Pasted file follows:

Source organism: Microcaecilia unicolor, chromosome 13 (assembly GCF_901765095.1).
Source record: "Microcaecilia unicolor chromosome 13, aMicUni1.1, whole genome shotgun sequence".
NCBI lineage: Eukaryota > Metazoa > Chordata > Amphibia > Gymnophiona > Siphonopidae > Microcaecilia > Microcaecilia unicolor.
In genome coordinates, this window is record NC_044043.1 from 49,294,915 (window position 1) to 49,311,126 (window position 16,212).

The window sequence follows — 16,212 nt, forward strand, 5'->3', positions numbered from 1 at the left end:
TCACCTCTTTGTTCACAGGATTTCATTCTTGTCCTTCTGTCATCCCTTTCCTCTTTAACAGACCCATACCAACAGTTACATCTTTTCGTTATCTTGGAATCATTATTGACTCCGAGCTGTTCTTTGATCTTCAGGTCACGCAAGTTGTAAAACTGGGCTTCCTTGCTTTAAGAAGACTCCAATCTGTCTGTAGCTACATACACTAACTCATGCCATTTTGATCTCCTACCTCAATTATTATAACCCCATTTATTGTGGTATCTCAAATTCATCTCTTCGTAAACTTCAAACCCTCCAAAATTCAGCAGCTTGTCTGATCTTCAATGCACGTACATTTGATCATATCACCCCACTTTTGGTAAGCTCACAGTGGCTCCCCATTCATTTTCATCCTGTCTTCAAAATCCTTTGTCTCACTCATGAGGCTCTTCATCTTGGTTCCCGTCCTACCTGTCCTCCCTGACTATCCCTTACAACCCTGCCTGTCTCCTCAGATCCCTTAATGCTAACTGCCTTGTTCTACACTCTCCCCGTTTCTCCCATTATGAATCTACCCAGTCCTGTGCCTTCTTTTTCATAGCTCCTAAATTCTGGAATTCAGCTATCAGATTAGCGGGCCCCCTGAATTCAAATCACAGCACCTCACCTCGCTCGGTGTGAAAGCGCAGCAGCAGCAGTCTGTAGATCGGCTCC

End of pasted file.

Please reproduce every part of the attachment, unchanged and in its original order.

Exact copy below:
Source organism: Microcaecilia unicolor, chromosome 13 (assembly GCF_901765095.1).
Source record: "Microcaecilia unicolor chromosome 13, aMicUni1.1, whole genome shotgun sequence".
NCBI lineage: Eukaryota > Metazoa > Chordata > Amphibia > Gymnophiona > Siphonopidae > Microcaecilia > Microcaecilia unicolor.
In genome coordinates, this window is record NC_044043.1 from 49,294,915 (window position 1) to 49,311,126 (window position 16,212).

The window sequence follows — 16,212 nt, forward strand, 5'->3', positions numbered from 1 at the left end:
TCACCTCTTTGTTCACAGGATTTCATTCTTGTCCTTCTGTCATCCCTTTCCTCTTTAACAGACCCATACCAACAGTTACATCTTTTCGTTATCTTGGAATCATTATTGACTCCGAGCTGTTCTTTGATCTTCAGGTCACGCAAGTTGTAAAACTGGGCTTCCTTGCTTTAAGAAGACTCCAATCTGTCTGTAGCTACATACACTAACTCATGCCATTTTGATCTCCTACCTCAATTATTATAACCCCATTTATTGTGGTATCTCAAATTCATCTCTTCGTAAACTTCAAACCCTCCAAAATTCAGCAGCTTGTCTGATCTTCAATGCACGTACATTTGATCATATCACCCCACTTTTGGTAAGCTCACAGTGGCTCCCCATTCATTTTCATCCTGTCTTCAAAATCCTTTGTCTCACTCATGAGGCTCTTCATCTTGGTTCCCGTCCTACCTGTCCTCCCTGACTATCCCTTACAACCCTGCCTGTCTCCTCAGATCCCTTAATGCTAACTGCCTTGTTCTACACTCTCCCCGTTTCTCCCATTATGAATCTACCCAGTCCTGTGCCTTCTTTTTCATAGCTCCTAAATTCTGGAATTCAGCTATCAGATTAGCGGGCCCCCTGAATTCAAATCACAGCACCTCACCTCGCTCGGTGTGAAAGCGCAGCAGCAGCAGTCTGTAGATCGGCTCC